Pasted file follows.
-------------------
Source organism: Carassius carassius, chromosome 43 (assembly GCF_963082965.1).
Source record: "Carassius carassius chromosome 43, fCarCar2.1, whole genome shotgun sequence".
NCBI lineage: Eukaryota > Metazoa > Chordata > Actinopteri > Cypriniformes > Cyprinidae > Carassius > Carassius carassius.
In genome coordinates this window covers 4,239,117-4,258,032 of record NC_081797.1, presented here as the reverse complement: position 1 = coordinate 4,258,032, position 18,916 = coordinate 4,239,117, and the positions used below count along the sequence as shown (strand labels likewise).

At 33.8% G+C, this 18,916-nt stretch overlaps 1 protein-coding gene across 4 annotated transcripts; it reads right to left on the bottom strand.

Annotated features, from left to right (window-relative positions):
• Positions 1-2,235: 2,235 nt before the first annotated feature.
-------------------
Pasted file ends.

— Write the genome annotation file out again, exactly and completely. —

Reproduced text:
Source organism: Carassius carassius, chromosome 43 (assembly GCF_963082965.1).
Source record: "Carassius carassius chromosome 43, fCarCar2.1, whole genome shotgun sequence".
NCBI lineage: Eukaryota > Metazoa > Chordata > Actinopteri > Cypriniformes > Cyprinidae > Carassius > Carassius carassius.
In genome coordinates this window covers 4,239,117-4,258,032 of record NC_081797.1, presented here as the reverse complement: position 1 = coordinate 4,258,032, position 18,916 = coordinate 4,239,117, and the positions used below count along the sequence as shown (strand labels likewise).

At 33.8% G+C, this 18,916-nt stretch overlaps 1 protein-coding gene across 4 annotated transcripts; it reads right to left on the bottom strand.

Annotated features, from left to right (window-relative positions):
• Positions 1-2,235: 2,235 nt before the first annotated feature.